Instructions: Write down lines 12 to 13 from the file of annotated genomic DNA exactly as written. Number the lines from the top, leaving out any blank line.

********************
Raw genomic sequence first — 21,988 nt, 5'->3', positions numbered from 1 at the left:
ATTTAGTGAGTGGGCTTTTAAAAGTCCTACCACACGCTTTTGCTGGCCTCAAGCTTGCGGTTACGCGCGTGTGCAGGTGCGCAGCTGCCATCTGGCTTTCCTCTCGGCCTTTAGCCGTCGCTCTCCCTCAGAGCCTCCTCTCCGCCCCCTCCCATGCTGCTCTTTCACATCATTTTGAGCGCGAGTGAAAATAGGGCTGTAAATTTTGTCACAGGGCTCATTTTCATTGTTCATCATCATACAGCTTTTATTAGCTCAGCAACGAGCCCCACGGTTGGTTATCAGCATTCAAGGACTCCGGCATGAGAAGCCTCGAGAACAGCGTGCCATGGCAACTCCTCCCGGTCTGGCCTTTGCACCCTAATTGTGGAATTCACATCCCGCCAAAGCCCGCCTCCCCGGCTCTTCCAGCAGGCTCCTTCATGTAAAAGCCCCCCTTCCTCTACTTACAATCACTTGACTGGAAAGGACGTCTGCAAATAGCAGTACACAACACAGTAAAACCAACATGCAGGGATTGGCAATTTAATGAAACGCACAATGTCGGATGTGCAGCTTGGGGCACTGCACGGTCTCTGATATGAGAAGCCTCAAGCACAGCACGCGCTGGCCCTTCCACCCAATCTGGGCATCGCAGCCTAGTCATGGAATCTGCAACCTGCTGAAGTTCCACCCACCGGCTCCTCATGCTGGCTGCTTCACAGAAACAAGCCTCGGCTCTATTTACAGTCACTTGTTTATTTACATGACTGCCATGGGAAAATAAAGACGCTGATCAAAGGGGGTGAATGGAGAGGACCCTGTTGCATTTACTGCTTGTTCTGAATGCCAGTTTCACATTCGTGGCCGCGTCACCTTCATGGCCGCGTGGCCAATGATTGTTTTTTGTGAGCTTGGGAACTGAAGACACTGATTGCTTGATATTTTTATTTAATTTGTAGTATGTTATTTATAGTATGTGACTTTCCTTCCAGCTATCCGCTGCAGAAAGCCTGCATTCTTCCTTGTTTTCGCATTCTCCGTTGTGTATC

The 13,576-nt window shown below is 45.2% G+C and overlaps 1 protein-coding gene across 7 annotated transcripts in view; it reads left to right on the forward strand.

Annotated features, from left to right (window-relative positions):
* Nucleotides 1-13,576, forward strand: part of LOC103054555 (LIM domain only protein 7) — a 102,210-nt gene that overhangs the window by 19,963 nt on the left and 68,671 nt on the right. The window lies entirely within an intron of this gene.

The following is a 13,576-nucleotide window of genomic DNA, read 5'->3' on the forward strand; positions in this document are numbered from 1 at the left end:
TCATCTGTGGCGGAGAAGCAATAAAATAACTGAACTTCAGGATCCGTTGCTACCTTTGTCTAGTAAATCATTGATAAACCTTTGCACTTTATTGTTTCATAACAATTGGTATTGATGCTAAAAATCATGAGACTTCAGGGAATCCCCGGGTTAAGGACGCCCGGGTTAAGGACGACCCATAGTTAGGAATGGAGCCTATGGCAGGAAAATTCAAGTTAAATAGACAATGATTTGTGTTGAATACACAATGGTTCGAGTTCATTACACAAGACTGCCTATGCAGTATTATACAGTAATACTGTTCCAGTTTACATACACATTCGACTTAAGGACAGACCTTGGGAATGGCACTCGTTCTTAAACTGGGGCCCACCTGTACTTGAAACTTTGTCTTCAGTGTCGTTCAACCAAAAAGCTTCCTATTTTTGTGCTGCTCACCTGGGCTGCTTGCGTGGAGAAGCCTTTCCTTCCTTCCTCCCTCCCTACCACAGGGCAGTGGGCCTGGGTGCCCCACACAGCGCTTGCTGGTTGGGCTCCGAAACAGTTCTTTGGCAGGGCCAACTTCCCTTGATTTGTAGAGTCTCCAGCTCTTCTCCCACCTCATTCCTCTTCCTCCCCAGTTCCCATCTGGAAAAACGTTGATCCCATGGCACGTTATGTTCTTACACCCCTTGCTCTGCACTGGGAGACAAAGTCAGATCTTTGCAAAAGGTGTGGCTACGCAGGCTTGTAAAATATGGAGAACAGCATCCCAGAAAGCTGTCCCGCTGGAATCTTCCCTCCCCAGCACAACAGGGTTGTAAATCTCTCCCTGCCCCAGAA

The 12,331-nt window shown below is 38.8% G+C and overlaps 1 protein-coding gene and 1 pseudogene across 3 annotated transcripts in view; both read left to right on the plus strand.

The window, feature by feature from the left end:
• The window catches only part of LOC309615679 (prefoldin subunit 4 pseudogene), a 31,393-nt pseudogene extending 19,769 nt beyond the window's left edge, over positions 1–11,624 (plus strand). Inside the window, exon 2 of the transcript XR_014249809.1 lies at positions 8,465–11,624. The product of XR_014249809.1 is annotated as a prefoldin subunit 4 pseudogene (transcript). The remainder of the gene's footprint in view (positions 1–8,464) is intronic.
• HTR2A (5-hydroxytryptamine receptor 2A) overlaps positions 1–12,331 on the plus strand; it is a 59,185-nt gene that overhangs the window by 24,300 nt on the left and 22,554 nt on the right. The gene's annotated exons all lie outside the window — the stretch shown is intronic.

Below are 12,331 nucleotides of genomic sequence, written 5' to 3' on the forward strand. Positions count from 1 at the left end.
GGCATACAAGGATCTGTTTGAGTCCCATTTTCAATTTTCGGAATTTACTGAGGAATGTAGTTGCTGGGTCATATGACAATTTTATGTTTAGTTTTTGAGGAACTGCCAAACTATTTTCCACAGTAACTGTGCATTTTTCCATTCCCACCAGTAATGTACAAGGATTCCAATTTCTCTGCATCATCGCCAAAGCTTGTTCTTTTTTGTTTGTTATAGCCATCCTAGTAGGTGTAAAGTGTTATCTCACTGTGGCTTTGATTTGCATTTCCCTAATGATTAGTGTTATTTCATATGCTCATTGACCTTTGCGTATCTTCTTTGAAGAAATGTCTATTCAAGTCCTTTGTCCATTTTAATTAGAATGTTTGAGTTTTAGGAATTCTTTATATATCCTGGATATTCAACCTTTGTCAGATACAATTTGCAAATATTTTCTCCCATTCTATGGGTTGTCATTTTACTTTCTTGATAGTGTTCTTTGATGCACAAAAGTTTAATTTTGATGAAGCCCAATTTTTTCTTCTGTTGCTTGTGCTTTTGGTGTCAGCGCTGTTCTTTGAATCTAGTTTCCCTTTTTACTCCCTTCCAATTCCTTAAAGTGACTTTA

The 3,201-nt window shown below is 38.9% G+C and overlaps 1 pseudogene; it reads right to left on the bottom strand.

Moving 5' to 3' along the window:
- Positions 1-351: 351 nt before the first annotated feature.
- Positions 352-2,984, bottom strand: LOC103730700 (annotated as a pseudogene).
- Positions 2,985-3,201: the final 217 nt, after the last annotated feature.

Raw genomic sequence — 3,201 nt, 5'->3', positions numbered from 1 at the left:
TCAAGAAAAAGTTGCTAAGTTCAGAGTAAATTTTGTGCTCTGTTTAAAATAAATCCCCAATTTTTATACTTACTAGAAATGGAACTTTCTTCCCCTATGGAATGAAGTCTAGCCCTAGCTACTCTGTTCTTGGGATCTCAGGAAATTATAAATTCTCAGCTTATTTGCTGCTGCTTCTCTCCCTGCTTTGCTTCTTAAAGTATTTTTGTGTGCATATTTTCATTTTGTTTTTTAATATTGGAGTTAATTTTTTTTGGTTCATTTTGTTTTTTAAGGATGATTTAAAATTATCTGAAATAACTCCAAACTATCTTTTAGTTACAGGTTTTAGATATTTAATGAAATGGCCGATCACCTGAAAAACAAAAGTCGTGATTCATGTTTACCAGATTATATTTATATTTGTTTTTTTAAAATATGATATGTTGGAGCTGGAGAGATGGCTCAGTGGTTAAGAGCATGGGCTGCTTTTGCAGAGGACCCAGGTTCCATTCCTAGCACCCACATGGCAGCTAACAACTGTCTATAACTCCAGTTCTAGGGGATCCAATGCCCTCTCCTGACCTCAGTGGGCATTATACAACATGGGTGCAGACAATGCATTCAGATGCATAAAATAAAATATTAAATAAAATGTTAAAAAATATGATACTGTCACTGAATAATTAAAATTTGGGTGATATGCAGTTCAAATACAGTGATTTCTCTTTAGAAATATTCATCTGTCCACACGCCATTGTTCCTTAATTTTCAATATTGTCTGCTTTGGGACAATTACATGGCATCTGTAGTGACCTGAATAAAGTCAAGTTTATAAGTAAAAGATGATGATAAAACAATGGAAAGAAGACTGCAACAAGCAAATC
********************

Below are 12,331 nucleotides of genomic sequence, written 5' to 3' on the forward strand. Positions count from 1 at the left end.
GGCATACAAGGATCTGTTTGAGTCCCATTTTCAATTTTCGGAATTTACTGAGGAATGTAGTTGCTGGGTCATATGACAATTTTATGTTTAGTTTTTGAGGAACTGCCAAACTATTTTCCACAGTAACTGTGCATTTTTCCATTCCCACCAGTAATGTACAAGGATTCCAATTTCTCTGCATCATCGCCAAAGCTTGTTCTTTTTTGTTTGTTATAGCCATCCTAGTAGGTGTAAAGTGTTATCTCACTGTGGCTTTGATTTGCATTTCCCTAATGATTAGTGTTATTTCATATGCTCATTGACCTTTGCGTATCTTCTTTGAAGAAATGTCTATTCAAGTCCTTTGTCCATTTTAATTAGAATGTTTGAGTTTTAGGAATTCTTTATATATCCTGGATATTCAACCTTTGTCAGATACAATTTGCAAATATTTTCTCCCATTCTATGGGTTGTCATTTTACTTTCTTGATAGTGTTCTTTGATGCACAAAAGTTTAATTTTGATGAAGCCCAATTTTTTCTTCTGTTGCTTGTGCTTTTGGTGTCAGCGCTGTTCTTTGAATCTAGTTTCCCTTTTTACTCCCTTCCAATTCCTTAAAGTGACTTTA